"It was a pretty massive attack," Johannes Ullrich, chief technology officer for the private SANS Internet Storm Center, said of the Internet assault which began over the weekend.
"Nothing really terribly sophisticated. It just floods the websites," he told AFP. "It prevents the websites from responding. They're just overloaded with traffic."
"The only site that was hit pretty bad was the Federal Trade Commission, ftc.gov," he said.
Ullrich said US government sites which came under attack included the White House, Department of Homeland Security, Department of Transportation, Federal Aviation Administration, National Security Agency, State Department, US Postal Service, US Treasury Department and Voice of America.
A Pentagon site, defenselink.mil, was also targeted, he said, as was a site for US forces in South Korea.
Commander Jeffrey Gordon, a Department of Defense (DoD) spokesman, declined to discuss "specific operations" but said "we continue to protect networks and remain vigilant."
"There are millions of scans (not intrusion attempts, just scans) of the DoD Global Information Grid per day and we defend in depth every day," Gordon said. "There has been no impact on Defense Department operations."
South Korean lawmakers were quoted as saying that South Korea's intelligence service believes North Korea or its sympathizers may have staged the attack.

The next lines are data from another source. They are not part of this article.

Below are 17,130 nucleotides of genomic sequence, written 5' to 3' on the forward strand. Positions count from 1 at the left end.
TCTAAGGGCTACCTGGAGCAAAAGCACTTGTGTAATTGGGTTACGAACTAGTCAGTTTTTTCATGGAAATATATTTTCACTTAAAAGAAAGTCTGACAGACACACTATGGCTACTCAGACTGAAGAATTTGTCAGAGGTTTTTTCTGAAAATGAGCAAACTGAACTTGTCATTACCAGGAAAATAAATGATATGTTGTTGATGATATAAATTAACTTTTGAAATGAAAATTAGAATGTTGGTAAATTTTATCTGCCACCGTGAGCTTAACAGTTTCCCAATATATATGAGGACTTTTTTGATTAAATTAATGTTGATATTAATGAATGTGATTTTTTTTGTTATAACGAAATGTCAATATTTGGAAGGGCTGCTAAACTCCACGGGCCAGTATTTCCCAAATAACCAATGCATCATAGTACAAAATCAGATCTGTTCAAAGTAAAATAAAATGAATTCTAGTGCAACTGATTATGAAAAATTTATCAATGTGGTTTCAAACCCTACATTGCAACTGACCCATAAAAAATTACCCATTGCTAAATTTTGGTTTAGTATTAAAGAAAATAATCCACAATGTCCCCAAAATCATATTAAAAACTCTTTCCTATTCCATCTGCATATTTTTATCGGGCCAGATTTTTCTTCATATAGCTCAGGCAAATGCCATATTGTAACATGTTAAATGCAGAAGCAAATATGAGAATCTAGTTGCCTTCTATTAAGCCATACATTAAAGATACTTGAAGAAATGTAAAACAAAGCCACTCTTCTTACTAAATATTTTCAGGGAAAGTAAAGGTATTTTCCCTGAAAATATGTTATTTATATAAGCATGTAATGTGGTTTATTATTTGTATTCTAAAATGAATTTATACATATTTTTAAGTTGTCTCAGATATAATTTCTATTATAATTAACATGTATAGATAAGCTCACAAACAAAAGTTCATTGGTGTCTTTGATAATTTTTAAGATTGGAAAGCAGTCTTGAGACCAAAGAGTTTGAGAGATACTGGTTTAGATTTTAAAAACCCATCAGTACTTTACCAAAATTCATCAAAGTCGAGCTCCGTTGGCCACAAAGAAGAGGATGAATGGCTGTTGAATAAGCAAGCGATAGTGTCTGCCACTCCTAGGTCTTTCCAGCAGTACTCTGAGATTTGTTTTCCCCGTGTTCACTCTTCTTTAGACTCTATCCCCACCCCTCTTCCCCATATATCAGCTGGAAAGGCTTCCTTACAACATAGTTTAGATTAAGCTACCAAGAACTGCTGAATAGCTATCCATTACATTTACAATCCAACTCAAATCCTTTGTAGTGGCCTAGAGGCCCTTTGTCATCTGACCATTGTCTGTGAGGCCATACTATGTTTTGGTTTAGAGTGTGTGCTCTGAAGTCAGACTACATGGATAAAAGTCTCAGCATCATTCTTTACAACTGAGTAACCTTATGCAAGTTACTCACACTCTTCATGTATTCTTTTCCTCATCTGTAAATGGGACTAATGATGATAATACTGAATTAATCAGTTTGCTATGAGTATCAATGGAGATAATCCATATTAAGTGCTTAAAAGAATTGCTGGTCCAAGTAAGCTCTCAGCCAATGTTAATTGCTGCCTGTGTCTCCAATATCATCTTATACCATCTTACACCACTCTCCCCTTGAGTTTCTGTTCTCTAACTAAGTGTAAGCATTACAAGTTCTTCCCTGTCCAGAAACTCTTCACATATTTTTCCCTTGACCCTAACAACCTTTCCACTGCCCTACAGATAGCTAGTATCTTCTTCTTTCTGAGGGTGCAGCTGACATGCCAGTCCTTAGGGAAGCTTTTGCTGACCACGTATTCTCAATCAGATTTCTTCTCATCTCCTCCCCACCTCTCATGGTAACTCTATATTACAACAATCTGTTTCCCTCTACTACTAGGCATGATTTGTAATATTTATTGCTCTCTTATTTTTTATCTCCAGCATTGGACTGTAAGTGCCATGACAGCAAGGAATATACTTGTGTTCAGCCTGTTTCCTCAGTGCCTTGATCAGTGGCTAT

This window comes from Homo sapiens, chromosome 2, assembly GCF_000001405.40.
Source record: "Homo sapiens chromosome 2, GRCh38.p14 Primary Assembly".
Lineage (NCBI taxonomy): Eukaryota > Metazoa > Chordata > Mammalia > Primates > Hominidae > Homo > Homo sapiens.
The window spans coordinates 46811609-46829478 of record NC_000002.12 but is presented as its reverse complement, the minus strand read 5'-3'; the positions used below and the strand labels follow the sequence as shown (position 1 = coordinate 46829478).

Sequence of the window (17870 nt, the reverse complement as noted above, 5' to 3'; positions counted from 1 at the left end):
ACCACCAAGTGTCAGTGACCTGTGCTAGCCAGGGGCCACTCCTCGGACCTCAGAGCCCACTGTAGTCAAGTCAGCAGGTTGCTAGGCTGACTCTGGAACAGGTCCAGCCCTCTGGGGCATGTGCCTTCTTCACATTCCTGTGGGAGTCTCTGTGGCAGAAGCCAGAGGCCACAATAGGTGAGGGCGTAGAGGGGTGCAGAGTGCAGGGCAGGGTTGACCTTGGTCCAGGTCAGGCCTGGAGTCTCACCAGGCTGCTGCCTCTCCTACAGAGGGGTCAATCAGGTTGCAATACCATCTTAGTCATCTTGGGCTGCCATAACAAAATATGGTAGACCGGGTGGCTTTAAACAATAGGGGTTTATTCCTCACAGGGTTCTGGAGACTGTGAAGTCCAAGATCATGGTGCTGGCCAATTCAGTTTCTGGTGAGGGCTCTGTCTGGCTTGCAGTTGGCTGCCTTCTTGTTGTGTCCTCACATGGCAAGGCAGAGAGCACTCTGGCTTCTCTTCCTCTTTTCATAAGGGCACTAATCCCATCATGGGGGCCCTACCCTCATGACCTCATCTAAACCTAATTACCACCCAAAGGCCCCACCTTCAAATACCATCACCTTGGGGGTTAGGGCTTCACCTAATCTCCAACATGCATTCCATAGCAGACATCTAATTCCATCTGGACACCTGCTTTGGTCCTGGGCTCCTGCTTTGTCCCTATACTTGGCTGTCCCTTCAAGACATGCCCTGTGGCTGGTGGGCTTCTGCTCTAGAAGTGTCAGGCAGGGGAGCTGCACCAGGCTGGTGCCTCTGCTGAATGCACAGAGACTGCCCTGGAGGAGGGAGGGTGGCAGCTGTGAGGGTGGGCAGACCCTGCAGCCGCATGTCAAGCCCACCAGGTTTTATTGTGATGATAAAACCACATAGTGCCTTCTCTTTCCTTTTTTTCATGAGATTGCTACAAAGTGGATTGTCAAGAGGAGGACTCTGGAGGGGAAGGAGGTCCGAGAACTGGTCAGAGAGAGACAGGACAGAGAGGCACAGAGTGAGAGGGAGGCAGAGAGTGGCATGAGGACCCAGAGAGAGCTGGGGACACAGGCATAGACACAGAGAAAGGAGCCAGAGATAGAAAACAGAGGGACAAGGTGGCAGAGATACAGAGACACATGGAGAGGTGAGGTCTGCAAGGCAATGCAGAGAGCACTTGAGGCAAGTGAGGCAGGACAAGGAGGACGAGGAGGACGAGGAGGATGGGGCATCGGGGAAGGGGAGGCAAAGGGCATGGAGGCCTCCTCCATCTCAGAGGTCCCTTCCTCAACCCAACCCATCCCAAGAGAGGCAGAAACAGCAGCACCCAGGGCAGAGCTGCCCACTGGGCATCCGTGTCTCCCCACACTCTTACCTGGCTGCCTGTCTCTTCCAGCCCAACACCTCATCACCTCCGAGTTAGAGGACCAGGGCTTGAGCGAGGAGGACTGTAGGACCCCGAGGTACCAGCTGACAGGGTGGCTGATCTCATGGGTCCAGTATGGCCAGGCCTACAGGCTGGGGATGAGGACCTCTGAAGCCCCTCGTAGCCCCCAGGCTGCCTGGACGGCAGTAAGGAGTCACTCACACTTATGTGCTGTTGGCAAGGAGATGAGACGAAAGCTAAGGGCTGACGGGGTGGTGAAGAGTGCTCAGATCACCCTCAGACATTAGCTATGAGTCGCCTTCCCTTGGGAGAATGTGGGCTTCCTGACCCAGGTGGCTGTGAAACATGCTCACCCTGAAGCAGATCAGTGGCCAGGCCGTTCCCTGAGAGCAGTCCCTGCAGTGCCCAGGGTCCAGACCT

"This is not a simple attack by individuals. The attack appeared to have been elaborately prepared and staged by a certain organization or state," Seoul's National Intelligence Service (NIS) said in a statement.
The NIS said US authorities were cooperating to track down those responsible for hijacking 12,000 personal computers in South Korea and 8,000 abroad which were exploited as vehicles for the attacks.
Dean Turner, Global Intelligence Network director at security firm Symantec, said a "little over 50,000 machines" may have made up the botnet and the number of US and South Korean websites targeted was "greater than 20."
State Department spokesman Ian Kelly said an investigation was underway but "we can't confirm the source of attacks yet."
Symantec's Turner cautioned against assigning blame. "We don't know who is behind this, and we don't necessarily know what the purpose is either.
"We can say where the attacks are coming from, where those machines are located but that doesn't give us any visibility into the 'who.' The person or persons responsible could be located on the moon."
As to their effectiveness, Turner said "if the attackers' goal was to make these sites unavailable for anybody for an extended period of time, or just take them off the Internet, then I wouldn't say it was terribly successful.
"Some sites were very quick to recover," he said. "Some sites are still having some difficulties."
Homeland Security stressed that attacks on US government websites were a daily occurrence.
"We see attacks on federal networks every single day, and measures in place have minimized the impact to federal websites," spokeswoman Amy Kudwa said.
"As of last night, all federal websites were back up and running," she said.
Ullrich said private sector sites which came under attack included the New York Stock Exchange (NYSE), the Nasdaq electronic exchange, Web portal Yahoo!, online retail giant Amazon and The Washington Post.
The NYSE confirmed that nyse.com had come under attack but said it "has not experienced any impact."
US President Barack Obama has made cyber security a top priority and announced in May that he would name a "cyber czar" to defend against criminal, espionage and hacker attacks on US government and private computer networks.